After doing a wrecking ball of a job on the downstairs, it was time to move on up and let our hammers continue to do all the talking. Unfortunately, they had A LOT more to say on the second floor than we’d originally thought.
In hindsight, this shouldn’t have come as a surprise, as it’s a running theme. In home renovation, nothing is ever what it seems. No matter how meticulously you plan, everything will cost waaaaay more than anticipated and take waaaaay longer to complete. I don’t know why this is, but let’s blame it on the cosmos or something otherworldly. It just is. This, for example, is how I ended up showering outdoors all hot summer long. This is why I beg, implore, NO MATTER how cool/fun/exciting home renovation seems, know that it is a down dirty business and will try to suck every last drop of marrow out your sweet bones (or bank account, whatever).
Not to get all down on it, either. At the end of this project, (project seems a funny word for something that has utterly, unmistakably taken over my + D’s life), we’ll have a home built from countless hours of personal labor, customized down to the littlest details. We’ve picked out everything, from the toilet to the sewer pipe. We’ve watched transformations take place that at some points didn’t seem possible. BUT it has not been without its fair share of stress, worry, arguing and downright panic. I still haven’t totally figured out how it all balances out yet. There’s this constant question lingering in my head “Is/was this worth it?” To be determined.
I’ve mentioned the cold terror of water in one’s home, and the rotten, mold-spewing destruction it will inevitably lead to if not taken care of. Welp, the second floor of our future home may as well have been the frying egg of the late 80s anti-drug commercials. Bitch was a soggy waffle on a Monday morning; a deranged addict slumped in a dumpster begging for a savior (too dramatic?).
The roof was the primary leak. Cute story, August 2011, a mere four months before we purchased this beaut, was recorded as the wettest month EVER in Philadelphia. This means a shitton of water was flowing through here. Cue dilapidated ceiling.
I don’t really know what we thought about the second story going into it. I mean, we knew that we wanted to reorganize it via shifting rooms around. Originally, the upstairs counted as 3 bedrooms, but one was so super tiny, I don’t think a bed could even fit in it. (This was the moldy-wall-trashbag-filled room that you couldn’t walk in). Another bedroom doubled as the hallway (awkward). The third bedroom was a triumphant "normal." I’ve mentioned the bathroom.
Right, if there’s not a sink included, I can’t get down (except I really can, because we don’t have a bathroom sink yet!) So, we ripped out all the interior walls/framing, like this:
Might have noticed we had to board up all the windows, too. I think pretty much every single one of the 14 -- no wait, 19 if we’re counting the basement -- original ones was broken. Which made this a haven for alley cats, bored teenagers and anyone else brave enough to venture inside.
Oh yeah, during all the demo, we ripped the blue 50’sish veneer off to reveal mottled brick below. That didn’t really work out either, sigh, but another time, babe.
Which reminds me: Home renovations can be spotted a mile away -- especially an extreme eyesore like ours. All the bustle of activity means money is going in, and there are some out there who’d like a piece of it. We had 3 known break-ins over the winter, when the house was in this extreme duress. Once, someone slithered in through a small basement window by knocking out the wood board. They didn’t seem to do much but poke around with a flashlight, which got left behind. There really wasn’t anything to take, as we were taking all our tools home at the end of each day.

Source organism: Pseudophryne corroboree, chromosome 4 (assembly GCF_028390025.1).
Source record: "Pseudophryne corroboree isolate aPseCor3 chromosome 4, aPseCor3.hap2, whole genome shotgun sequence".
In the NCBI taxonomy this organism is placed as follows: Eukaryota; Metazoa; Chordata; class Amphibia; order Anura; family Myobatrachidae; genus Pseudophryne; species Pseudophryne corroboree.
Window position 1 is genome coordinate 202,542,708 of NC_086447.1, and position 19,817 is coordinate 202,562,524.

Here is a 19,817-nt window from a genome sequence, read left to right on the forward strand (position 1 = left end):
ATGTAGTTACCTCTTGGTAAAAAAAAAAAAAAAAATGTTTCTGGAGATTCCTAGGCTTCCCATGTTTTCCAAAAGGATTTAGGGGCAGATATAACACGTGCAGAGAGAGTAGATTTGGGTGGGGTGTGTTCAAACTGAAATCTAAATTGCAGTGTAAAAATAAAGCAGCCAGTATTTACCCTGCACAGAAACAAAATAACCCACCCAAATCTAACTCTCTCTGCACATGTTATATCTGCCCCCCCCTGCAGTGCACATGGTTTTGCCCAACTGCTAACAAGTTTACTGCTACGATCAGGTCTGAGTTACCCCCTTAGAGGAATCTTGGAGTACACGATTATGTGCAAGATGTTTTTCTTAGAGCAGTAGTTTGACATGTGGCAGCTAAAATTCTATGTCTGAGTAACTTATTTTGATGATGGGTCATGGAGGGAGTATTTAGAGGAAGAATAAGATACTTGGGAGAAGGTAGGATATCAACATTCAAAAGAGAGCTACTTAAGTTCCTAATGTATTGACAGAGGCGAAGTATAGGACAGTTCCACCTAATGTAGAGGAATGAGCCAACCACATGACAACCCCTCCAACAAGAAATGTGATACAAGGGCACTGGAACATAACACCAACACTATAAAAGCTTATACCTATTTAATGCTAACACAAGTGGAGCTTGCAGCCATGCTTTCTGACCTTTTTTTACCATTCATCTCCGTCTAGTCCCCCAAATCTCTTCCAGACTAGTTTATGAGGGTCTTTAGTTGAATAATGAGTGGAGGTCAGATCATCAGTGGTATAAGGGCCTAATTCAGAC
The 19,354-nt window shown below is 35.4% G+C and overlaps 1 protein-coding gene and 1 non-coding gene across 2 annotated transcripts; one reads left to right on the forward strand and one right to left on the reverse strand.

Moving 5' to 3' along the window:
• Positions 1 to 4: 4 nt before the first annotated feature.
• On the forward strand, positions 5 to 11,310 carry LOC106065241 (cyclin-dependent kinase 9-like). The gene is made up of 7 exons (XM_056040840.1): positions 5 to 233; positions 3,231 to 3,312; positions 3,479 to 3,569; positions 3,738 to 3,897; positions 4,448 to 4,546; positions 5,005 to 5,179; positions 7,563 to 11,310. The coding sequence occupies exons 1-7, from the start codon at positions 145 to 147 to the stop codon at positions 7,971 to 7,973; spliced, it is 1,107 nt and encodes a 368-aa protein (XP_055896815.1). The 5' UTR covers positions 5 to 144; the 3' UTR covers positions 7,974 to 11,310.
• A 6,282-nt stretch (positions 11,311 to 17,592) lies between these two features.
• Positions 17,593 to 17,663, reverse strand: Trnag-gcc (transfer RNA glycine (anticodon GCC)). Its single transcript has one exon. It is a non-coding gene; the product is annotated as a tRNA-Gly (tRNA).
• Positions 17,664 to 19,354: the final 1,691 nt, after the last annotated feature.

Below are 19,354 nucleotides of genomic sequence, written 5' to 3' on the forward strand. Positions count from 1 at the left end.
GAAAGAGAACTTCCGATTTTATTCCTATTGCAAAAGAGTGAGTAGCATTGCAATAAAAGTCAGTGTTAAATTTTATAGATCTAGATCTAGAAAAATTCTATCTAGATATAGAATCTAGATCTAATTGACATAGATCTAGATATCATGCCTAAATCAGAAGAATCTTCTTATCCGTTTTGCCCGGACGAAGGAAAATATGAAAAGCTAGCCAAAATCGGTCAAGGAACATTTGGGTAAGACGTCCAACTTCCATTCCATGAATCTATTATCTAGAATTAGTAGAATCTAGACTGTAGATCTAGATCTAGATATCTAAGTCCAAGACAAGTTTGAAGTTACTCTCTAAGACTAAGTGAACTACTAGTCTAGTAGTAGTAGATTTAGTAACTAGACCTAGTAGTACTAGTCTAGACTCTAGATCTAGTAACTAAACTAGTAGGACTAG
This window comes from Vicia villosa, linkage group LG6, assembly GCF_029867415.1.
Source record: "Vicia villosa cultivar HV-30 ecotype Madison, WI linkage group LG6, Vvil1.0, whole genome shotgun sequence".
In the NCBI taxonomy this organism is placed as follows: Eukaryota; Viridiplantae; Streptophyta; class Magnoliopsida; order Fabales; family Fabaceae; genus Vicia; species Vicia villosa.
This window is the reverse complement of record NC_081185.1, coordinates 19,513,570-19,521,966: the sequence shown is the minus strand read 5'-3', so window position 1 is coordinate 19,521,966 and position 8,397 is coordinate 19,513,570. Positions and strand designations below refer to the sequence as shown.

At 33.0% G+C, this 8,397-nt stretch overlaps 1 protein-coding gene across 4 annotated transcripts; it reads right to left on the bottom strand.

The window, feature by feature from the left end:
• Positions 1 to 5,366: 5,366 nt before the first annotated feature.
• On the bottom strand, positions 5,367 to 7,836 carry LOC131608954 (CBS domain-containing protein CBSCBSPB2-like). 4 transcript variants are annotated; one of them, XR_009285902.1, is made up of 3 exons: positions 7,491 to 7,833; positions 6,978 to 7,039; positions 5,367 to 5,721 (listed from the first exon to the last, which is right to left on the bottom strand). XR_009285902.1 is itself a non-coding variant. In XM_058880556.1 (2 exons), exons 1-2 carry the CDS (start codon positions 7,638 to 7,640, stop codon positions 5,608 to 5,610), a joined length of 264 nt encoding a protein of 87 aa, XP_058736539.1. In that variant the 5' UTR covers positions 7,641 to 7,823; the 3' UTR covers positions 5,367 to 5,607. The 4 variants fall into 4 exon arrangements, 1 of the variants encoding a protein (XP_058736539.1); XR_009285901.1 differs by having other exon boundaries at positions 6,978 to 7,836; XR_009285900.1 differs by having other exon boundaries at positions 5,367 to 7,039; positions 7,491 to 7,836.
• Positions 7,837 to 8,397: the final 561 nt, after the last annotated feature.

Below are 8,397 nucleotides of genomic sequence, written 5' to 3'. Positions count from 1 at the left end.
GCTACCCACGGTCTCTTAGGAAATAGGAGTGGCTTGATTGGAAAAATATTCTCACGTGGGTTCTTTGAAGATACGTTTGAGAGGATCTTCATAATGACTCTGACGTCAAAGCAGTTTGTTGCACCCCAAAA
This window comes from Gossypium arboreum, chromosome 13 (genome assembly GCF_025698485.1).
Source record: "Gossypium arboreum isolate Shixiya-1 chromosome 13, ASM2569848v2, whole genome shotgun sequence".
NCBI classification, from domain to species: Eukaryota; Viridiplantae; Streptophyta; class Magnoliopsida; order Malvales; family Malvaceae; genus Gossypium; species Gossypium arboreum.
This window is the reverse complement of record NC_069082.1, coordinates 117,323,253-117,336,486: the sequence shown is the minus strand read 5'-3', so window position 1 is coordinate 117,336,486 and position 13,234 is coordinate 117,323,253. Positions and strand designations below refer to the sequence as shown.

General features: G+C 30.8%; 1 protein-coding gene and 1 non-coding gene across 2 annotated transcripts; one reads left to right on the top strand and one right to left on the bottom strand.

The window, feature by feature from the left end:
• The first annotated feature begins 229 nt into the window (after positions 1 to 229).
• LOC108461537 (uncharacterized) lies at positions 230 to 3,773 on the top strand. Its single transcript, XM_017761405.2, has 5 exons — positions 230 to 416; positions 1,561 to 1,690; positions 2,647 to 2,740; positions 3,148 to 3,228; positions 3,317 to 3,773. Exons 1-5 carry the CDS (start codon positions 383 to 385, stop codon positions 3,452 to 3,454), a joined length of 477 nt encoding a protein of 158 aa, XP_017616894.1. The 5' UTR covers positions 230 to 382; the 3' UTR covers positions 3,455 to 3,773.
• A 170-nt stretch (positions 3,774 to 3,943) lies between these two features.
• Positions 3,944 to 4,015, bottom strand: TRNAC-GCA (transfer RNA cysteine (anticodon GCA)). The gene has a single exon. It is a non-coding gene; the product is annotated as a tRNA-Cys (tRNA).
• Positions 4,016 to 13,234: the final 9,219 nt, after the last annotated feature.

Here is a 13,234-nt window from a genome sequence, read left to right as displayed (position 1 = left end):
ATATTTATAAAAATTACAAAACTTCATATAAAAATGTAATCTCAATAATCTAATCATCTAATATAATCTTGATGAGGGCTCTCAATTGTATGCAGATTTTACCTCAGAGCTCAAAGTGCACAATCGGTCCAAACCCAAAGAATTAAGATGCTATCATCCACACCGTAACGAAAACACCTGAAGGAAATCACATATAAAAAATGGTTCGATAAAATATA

Except one day, when we were just too tired/lazy and decided to leave the brand-new, in-box, mighty shop vac. We did our best to hide it in a corner underneath some wood debris JUST IN CASE. Oddly enough, that happened to be the same night someone broke in through the back door (which wasn’t a door at all, but heavily boarded up) and stole it. It still sort of burns my biscuits because it’s like, HOW did they know we left a single item behind on that day???
I’m nearly positive people were poking around a lot more than the 3 times we actually noticed it, but after the shop-vac was stolen, we spent nearly an hour each day overly securing all the windows and doorways. Because, ya know, some had to be opened up each day to let some light into the house. The joy of it all.
BUT getting back to the destruction of the second story. After we ripped out all the interior walls, we realized, thanks to all the damaging water, half the floor had to be ripped out.
And then so did the joists. Which is like, insane.
You know how I’ve kind of promised this is like, the batshit version of home renovation? After half the floor was ripped out, we pulled out the other half because that was pretty much ruined, too. We used cobbled together pieces of plywood to walk around on, because you know, we still had work to do up there and all. Can’t let a lack of FLOORING get in the way of our big plans.
Once everything was ripped apart, our super-talented friend Linnie of Sullivan Building and Design drew up a floor plan. This was a certain light at the end of the tunnel; a visual to grab onto amidst all the heaping debris.
This put us into February, two-and-a-half months of demoing in. Let me tell you, that is a lot of damn trash. Do you know how expensive trash can be? I have a receipt for every $40 ton taken out of here. So far, we’ve taken out the weight of TWO adult humpback whales. (I love that visual). And paid for every bit of it, too. That didn’t even complete it though, because you know, I still haven’t spilled the beans on the basement.